To keep us hydrated, Daniel ordered us a round of Einstok White Ale, a light Icelandic beer with a crisp and refreshing taste that could only be created from the clear waters of Iceland. The beer provided an excellent contrast to the hearty lamb soup. I felt extremely satisfied after our first stop and started to become a bit concerned about how I would fit in five more stops of delicious and hearty food.
2. Ostabudin: Meat & Cheese Tasting
Luckily our second tasting consisted of some lighter bites that gave us a chance to digest our meal from Islenski Barinn. While lighter in portion size, Ostabudin did not skimp on flavor. Here we had the opportunity of tasting three cheeses and three meats native to Iceland.
Although I am not a big cheese person, I tried all three types of cheeses and was pleasantly surprised by how much I enjoyed each one. Daniel prepared for us a black gouda, a golden cheese (similar to brie), and a blue mold cheese (similar to bleu cheese). All three cheeses were packed with flavor and very different from the cheeses I typically have in the states, such as parmesan or mozzarella.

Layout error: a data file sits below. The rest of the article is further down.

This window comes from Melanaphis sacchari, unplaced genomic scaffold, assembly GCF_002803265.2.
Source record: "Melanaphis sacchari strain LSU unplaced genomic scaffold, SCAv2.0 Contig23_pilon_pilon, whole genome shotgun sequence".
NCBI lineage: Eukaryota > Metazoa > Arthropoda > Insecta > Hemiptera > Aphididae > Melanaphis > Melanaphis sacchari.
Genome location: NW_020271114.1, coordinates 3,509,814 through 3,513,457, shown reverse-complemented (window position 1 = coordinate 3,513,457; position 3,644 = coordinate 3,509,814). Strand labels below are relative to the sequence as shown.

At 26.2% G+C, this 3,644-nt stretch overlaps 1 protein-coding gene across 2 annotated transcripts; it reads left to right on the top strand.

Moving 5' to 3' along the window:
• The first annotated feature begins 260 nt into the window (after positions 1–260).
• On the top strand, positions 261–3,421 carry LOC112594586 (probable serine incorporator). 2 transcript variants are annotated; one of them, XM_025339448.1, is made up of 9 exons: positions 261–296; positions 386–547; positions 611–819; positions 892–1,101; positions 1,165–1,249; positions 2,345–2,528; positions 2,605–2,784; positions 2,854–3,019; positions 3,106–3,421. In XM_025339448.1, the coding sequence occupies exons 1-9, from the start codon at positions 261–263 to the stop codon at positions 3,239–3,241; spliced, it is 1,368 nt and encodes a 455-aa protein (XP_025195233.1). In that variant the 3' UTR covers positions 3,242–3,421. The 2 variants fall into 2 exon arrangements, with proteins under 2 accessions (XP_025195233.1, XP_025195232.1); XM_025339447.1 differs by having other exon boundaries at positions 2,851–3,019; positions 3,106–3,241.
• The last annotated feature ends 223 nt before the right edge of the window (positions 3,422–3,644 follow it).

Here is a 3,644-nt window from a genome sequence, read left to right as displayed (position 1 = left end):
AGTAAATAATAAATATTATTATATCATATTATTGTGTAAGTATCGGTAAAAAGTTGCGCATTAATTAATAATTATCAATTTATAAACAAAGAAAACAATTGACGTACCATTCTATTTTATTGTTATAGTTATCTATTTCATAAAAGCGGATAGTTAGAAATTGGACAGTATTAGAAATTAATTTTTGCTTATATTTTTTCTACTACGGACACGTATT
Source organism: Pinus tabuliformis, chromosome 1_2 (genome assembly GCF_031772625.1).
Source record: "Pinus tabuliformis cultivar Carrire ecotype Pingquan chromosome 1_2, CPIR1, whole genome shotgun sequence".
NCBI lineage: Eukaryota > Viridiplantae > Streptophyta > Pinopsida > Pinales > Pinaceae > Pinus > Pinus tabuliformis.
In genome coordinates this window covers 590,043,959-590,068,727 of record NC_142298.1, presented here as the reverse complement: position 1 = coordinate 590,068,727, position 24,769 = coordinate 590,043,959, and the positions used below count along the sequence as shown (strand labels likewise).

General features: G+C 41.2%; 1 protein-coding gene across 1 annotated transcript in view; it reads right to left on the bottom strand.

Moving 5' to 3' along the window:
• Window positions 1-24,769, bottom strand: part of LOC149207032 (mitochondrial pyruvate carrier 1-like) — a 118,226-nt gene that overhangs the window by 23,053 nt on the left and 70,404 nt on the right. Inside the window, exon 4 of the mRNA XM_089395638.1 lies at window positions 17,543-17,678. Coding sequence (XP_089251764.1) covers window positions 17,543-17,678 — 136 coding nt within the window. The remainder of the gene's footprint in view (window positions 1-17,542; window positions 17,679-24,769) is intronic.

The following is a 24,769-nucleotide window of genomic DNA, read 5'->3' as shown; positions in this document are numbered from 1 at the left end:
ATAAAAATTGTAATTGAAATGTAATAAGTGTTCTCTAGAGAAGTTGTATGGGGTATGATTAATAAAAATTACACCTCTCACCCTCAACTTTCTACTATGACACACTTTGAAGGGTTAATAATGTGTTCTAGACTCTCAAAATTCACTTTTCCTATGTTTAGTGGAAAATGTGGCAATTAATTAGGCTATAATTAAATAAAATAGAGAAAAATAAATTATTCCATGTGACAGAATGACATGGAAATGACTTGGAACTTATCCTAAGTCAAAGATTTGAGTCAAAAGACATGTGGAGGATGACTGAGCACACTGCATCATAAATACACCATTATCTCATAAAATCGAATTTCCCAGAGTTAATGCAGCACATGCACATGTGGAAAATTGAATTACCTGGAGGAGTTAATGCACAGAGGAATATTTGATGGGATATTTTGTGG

The first type of meat we were given to taste was a cured lamb, which I thought was incredibly tasty. The texture on this meat may be difficult to stomach if you are not a fan of rare meats, as it was rather chewy and extremely flavorful. The second type of meat looked similar to the cured lamb, but Daniel revealed to us that it was actually cured horse meat. My mind immediately flashed to the adorable miniature Icelandic horses I loved so dearly, but I erased that image and forced myself to try a bite of it. When in Rome, right? The taste was not bad, and I am very glad I tried it, but I’m not sure I’ll be eating horse meat again, as I can’t seem to fully forget the adorable Icelandic horses. Finally, we were given a bit of arctic goose to try with an Icelandic raspberry sauce on top. This was delicious, and I would love to eat more of it next time I visit Iceland.
3. Café Loki: Rye Bread Ice Cream & Hot Chocolate